An example of how PG the concern troll works:

      “There will always be politicians and activists who think that anyone who disagrees with their aims and ideals is an enemy who should be dealt to and if possible destroyed. It’s ingrained in their nature, as if they are intoxicated by a quest for power. In a way similar to drunken thugs who think it proves their strength and dominance, or think it’s fun to smash people.”

      And then.

      Most MPs are decent people wanting to do better for New Zealand. They have different ideas on how to make things better but they want things to be better.

    • greywarbler 5.14

      Too long a comment Pete George. If you can’t be brief – Felix fits more valid punch into 20 words than you do in 200, then stay away. Check yourself. There’s plenty of content.

  6. cricklewood 6

    Since Pete is having a missive regarding fair and balanced I thought id have a crack…
    Using Gower as my example and the sensationalist way he likes to report seemingly trying to become a celebrity or part of the story.
    Whether it’s Labour he’s after or National the man is an embarrassment either cheered or jeered depending on who his latest target is. I suspect he regards ‘balance’ as reporting both sides in the same sensationalist manner. I would argue that balance is to be found on a story by story basis not see sawing about hoping you’ll end up in the middle and thus ‘balanced’
    I would encourage everyone to ignore his ‘news’ whether it is favouable to the left or indeed the right as it is only a matter of time before he shifts aim. The less oxygen given to him the better I feel much like our friend PG.

    • bad12 6.1

      Different strokes for different folks i guess cricklewood, i am starting to enjoy Alfred E.Nuemann, (Paddy Gower), as He seems to be a little reformed,

      Admittedly the lies told by Gower around the non-existent ”leadership challange” were unacceptable, but, you cannot level that same claim about the two interviews Paddy has done with Slippery the Prime Minister in the past couple of weeks,

      Real Gems i would call them, shining the light of the ”truth” on the PM, No lies, No overt grandstanding, just straight questions exposing that truth,

      Anyone in this life is capable of change, we all do it throughout our lives, if Gower continues in His current vein of seeking the truth using that truth then i will offer Him a modicum of applause just as i will be quick to give Him the thumbs down if He again stoops to lies…

    • Ergo Robertina 6.2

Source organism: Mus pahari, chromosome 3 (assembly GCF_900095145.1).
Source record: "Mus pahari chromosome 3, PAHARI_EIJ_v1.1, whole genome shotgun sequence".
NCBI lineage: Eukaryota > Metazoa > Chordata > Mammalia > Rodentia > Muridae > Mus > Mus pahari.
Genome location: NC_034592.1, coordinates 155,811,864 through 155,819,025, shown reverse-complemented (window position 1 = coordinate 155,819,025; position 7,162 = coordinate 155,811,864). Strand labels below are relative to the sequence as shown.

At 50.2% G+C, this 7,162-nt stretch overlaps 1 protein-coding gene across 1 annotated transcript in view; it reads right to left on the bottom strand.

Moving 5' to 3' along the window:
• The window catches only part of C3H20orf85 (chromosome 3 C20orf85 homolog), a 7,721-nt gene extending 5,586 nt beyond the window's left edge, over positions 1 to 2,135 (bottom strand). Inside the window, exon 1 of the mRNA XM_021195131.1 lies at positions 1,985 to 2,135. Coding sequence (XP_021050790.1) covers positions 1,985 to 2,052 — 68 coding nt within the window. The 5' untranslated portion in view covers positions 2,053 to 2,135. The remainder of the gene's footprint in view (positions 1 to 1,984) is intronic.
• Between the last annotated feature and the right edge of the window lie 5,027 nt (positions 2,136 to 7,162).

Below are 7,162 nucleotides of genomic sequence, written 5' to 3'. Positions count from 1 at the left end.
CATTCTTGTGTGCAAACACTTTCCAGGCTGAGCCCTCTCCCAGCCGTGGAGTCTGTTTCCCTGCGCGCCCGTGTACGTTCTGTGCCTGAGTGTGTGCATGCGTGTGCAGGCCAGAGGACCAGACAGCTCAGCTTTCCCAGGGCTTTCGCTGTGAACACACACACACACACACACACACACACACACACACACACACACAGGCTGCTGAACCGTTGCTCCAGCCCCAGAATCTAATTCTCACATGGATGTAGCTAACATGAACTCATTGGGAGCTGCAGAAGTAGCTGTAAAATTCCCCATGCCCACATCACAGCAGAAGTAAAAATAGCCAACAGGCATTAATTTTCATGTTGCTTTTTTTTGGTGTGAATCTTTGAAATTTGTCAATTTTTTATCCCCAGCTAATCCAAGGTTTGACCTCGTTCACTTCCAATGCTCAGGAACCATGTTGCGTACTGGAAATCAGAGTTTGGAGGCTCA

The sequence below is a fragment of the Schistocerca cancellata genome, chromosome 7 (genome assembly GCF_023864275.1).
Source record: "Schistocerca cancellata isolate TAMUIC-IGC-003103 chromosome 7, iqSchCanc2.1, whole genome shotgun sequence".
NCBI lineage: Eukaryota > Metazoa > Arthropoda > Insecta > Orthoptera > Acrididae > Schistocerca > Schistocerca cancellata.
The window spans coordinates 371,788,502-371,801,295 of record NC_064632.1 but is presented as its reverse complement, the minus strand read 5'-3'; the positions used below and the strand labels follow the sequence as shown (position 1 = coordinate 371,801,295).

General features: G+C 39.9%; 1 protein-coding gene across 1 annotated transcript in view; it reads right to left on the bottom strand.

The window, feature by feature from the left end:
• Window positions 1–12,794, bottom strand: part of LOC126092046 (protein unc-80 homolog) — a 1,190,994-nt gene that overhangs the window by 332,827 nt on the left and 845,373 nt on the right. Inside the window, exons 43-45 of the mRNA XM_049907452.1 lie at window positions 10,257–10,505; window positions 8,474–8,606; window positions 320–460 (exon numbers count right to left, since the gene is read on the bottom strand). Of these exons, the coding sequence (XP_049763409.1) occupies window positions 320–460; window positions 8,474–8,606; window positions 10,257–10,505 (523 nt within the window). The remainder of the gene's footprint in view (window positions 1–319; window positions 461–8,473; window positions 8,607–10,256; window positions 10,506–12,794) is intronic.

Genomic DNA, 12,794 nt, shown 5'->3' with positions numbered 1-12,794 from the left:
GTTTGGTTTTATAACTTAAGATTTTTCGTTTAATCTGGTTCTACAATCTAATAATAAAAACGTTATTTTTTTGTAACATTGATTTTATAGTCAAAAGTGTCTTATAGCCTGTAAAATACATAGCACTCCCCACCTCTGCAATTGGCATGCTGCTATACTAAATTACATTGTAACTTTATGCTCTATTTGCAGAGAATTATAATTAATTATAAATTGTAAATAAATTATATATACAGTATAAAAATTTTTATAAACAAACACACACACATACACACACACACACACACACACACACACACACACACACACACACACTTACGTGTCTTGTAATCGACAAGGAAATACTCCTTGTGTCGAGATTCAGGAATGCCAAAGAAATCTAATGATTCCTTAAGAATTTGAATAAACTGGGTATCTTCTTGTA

I agree with you cricklewood. Tv3 fills a vacuum – because tvnz is not really interested in politics coverage. Tv3’s coverage is over the top and gives too much power to one person. Only a few issues get covered and many are ignored, such as the total debacle of the asset sales programme – no real heat on national over that.

  7. Bearded Git 7

    Love this-the Wail thinks tv3 is anti-National. Ha ha ha ha ha…


    • bad12 7.1

      Lolz, i simply refuse to read Blubber boys ‘wail’, whats He whining about, Paddy Gower interviewed Slippery the Prime Minister in China for TV3’s ‘the Nation’ this morning,

      While He again asked Slippery about the ‘Charity’ involved in the rounds of golf, He, in my opinion let our Prime Minister off the hook far too lightly choosing not to question Him on the difference between todays answers given surrounding these ‘Charitable’ donations accruing to the National Party and the original answers that the PM gave,

      Also let slide in a big way by Gower, with much hurled abuse at Him by me as a viewer, was the sheer hypocrisy involved in a Prime Minister hoodwinking the public and the media into the belief that these ‘Charity events’ were anything of the sort gaining Himself free publicity as the ‘good guy’ only too happy to take time out to do things for ‘Charity’ when in actual fact there was no ‘Charity’
      whatsoever involved,

      Its simple fraud that our PM indulges in, and, i can only hope that the kid gloves displayed this morning by Gower aint as a result of Him having His chain yanked by those above him in the food chain, forlorn my hope may be, hopefully tho, Gower is only biding His time until the PM returns to face the music in the Parliament befor He continues to expose this Fraud and the architects of this fraud for what it is…

      • anker 7.1.1

        Saw the interview too and thought Gower was very weak in questioning Key over Oravida.

        It is NOT CREDIBLE that someone turns up having been bought at a charity match and fails to ask what the charity is!!!! This is one of many question Gower should have hurled at Key.

        i.e.” Do you mean to tell me you do a lot of these charity gigs, you turn up, knowing that your valuable time is spent raising money for some worthy cause and you don’t even ask the very simple, obvious question, that all bar people who are cognitive challenged (my apologies to such people) would ask?”

        Also note how Keys slides it on to everyone else. It’s not Key who is responsible for fund raising for National being a “charity”event, it’s the National Party. Hello!!!

    • Once was Tim 7.2

      Amazing! The Natzis get a couple of instances when their trad allies become so embarrassed by their blatant antics they simply have to question them (such as Collins et al), and the likes of Hooton and the Whale start squeeling like stuffed pigs.
      Really, the only reason the likes of Gower and Co have done so is that they fear they may be caught on the wrong side of history – they have slightly longer vision than the extended pot bellies, ample arses and pinochio noses of those they’re VERY occasionally trying to hold to account. Journalists they’re NOT though.